July 16, 2012 - In the 2007 case of Massachusetts v. EPA, the Supreme Court held that carbon dioxide and five other kinds of greenhouse gas (GHG) were “air pollutants” subject to regulation under the federal Clean Air Act (CAA). The EPA previously had taken the position that GHGs were not air pollutants. The EPA’s previous position was understandable in light of the fundamental difference between GHGs and other air pollutants that are directly dangerous to human health. GHGs in common concentrations do not pose direct risks to human health as a result of inhalation or exposure. Rather, their accumulation is generally believed to cause global warming and resulting rise in sea levels and other consequences that threaten public health and welfare. Moreover, given the ubiquitous activities that generate GHG emissions, and the relatively low thresholds for regulation of air pollutants under the CAA, millions of industrial, commercial, and residential sources would be subject to CAA permitting as a result of their GHG emissions, many times more than the sources of other air pollutants that are subject to CAA regulation.
In response to Massachusetts v. EPA, a series of four actions were taken by the EPA:
Numerous states and regulated industries directly challenged the EPA’s four actions in the federal Court of Appeals. In its June 26, 2012 decision, the Court upheld the Endangerment Finding, Tailpipe Rule, and permitting requirements, but declined to actually decide challenges of the “timing” and “tailoring” rules because none of the challengers had standing to obtain judicial review of those rules. In short, none of the challenges to the EPA's actions on GHGs succeeded. The Court's decision is available here. Appeals to the Supreme Court are virtually certain. The Supreme Court may or may not agree to review the Court of Appeals decision.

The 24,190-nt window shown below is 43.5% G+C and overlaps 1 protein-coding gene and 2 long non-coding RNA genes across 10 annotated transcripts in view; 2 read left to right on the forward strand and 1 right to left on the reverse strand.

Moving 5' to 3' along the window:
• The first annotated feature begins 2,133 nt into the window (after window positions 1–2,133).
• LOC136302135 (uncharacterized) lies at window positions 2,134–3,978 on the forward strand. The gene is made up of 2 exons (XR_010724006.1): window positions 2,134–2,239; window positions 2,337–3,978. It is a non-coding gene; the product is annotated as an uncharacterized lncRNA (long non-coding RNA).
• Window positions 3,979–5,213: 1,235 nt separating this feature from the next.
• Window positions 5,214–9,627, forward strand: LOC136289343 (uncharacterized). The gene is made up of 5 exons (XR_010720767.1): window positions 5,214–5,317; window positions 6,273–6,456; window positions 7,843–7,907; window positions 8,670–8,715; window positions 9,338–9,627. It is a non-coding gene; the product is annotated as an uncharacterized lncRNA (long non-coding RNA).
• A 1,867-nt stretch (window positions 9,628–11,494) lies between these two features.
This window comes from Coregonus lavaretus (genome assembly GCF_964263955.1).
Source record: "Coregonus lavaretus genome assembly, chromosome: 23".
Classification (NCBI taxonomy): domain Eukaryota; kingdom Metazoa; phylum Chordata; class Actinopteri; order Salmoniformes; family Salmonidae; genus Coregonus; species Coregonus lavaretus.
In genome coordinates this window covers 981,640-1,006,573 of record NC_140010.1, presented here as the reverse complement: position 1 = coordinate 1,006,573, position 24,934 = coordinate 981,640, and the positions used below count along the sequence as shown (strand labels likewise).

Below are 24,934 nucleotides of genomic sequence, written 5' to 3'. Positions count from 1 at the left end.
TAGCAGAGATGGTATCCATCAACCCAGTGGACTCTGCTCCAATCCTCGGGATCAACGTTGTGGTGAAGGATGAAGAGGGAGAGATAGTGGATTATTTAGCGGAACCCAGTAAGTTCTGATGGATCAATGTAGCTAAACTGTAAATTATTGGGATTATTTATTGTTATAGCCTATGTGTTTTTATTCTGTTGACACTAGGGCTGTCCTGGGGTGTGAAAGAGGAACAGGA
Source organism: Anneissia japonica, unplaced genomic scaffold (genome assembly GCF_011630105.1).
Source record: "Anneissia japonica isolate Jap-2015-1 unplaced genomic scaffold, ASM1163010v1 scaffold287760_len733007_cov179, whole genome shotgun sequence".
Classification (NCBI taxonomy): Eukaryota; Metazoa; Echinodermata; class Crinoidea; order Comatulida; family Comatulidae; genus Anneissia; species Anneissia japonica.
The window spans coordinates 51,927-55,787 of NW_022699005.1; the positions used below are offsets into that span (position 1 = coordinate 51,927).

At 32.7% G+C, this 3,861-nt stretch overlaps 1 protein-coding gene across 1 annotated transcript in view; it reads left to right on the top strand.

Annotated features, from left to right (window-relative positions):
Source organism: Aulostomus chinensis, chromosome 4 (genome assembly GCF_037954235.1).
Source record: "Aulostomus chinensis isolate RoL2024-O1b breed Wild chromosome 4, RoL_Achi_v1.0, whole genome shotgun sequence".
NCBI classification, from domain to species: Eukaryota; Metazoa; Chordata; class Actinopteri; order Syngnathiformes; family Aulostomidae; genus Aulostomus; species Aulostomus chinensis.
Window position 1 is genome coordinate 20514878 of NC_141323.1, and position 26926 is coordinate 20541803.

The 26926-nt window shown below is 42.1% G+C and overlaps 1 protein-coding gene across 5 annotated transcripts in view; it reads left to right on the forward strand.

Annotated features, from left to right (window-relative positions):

The EPA has repeatedly stated that GHGs should be regulated using “common sense,” and, for now, industries may rely upon the tailoring rule’s 100,000 tpy threshold for GHGs. However, the EPA established the 100,000 tpy threshold because state permitting authorities do not have adequate staff to permit the millions of facilities that exceed the 100/250 tpy threshold level. Before the Court of Appeals, the EPA argued (and the court seemed to agree) that GHGs are subject to the CAA’s 100/250 tpy statutory threshold level. And the EPA acknowledged that millions of industrial, residential, and commercial sources exceed the 100/250 tpy threshold for GHGs. If and when the EPA will require permits for smaller emitters that exceed the statutory threshold but fall far short of the tailoring rule remains to be seen. Stay tuned.
For additional information, please contact any attorney from our Environmental practice group.